On Sunday, three guys tossed some gear in their car and drove to Loch Leven, Scotland, for a good old-fashioned camping trip with their three pre-teen kids and a dog named Jazz. They hopped in a rowboat, paddled out into the water, and set up camp on a little island, where they built a teepee and cooked up a meal around the fire. It was a beautiful, innocent stint in the great outdoors like any other.
But as far as the police were concerned, it might as well have been the next Jonestown Massacre. It turns out that the men, Panagiotis Filis, Ross Anderson, and David Henderson, are all big-time metal fans and they were decked out alongside their kids in face paint and black clothing like a KISS cover band. Some passerby apparently thought that meant the campers were going out on some sort of suicide pact and alerted the cops, even though they were just looking to spend a little quality time with nature.
"For some reason the police had received a tip that we might be in grave danger and they came to rescue us," Filis, a university lecturer, told the Guardian. “They really did a great job of rescuing us. The only issue is that we didn’t need rescuing."
By nightfall, the campers found themselves at the center of a massive rescue operation, the Scotsman reports. While a chopper swirled overhead, two lifeboats jetted out to the island with their police lights flashing, and cops shattered Anderson's car windows looking for a suicide note. There were about 20 fire trucks, ambulances, and police cars waiting for them on the shore, staffed by roughly 50 emergency services personnel, the Guardian reports.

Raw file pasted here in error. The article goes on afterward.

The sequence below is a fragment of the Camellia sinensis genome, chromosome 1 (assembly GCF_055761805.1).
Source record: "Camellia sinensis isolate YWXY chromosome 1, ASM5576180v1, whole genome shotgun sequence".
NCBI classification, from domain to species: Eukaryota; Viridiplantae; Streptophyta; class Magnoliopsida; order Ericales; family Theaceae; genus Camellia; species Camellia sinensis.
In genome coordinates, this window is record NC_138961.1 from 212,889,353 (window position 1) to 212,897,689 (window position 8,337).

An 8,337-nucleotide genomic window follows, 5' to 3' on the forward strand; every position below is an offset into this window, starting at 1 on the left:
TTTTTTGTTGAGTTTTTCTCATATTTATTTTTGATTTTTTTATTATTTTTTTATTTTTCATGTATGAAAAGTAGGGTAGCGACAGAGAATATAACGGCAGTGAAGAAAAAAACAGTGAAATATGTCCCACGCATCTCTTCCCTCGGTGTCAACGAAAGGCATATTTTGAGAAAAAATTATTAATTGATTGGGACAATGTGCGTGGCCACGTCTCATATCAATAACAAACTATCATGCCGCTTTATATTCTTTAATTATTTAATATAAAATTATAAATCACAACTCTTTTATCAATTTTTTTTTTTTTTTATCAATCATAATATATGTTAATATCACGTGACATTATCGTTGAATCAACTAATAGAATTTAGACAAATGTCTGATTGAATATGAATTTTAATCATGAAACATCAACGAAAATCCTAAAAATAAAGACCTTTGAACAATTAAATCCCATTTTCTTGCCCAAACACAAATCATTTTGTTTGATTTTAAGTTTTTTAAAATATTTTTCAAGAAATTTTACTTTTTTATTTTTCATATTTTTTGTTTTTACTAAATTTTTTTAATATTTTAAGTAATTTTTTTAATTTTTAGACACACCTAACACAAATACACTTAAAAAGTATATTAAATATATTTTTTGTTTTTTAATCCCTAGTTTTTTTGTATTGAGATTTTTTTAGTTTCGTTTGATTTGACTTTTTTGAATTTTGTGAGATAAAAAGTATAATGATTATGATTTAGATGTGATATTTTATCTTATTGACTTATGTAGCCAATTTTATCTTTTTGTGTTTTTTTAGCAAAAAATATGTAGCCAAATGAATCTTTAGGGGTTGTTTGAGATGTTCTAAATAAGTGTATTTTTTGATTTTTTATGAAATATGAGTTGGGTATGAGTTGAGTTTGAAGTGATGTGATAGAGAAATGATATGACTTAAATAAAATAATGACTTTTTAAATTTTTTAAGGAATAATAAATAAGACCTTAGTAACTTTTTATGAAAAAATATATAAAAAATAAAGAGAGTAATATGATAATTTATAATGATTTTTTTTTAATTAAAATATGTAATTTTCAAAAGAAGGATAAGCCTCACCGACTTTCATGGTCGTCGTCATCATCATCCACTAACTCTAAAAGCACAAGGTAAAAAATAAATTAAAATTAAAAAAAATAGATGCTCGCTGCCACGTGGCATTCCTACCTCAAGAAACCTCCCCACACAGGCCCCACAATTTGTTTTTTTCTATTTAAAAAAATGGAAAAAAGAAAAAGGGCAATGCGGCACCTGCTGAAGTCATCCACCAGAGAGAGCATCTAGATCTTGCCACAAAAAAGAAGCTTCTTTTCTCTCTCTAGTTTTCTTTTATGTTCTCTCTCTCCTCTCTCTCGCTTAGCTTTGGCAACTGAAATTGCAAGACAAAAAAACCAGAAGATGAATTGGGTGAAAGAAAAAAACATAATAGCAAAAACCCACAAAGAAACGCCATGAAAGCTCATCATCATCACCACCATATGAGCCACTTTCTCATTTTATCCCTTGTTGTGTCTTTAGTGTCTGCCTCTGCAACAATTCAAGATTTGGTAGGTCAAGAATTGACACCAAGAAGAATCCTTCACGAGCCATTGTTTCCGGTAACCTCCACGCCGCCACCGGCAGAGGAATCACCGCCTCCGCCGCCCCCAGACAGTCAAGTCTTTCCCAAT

"The amount of resources they threw at it was just ridiculous,” Anderson told the Guardian. "It felt to me that they were all pumped up and ready to take on something when there was nothing to take on."
Eventually, the cops realized the campers weren't actually some kind of suicidal, Satanist cult, and let them get back to their metalhead vacation. But their time in the great outdoors was pretty much ruined: They'd put out their fire, packed up their tent, and—since the guys had a few beers, and couldn't drive home—decided to spend the night sleeping in their cars, presumably to the tune of Black Flag's "Police Story."
"They rescued us from an environment which was absolutely safe and comfortable," Henderson told the BBC, "to an environment that was freezing cold [with] broken windows on our cars."
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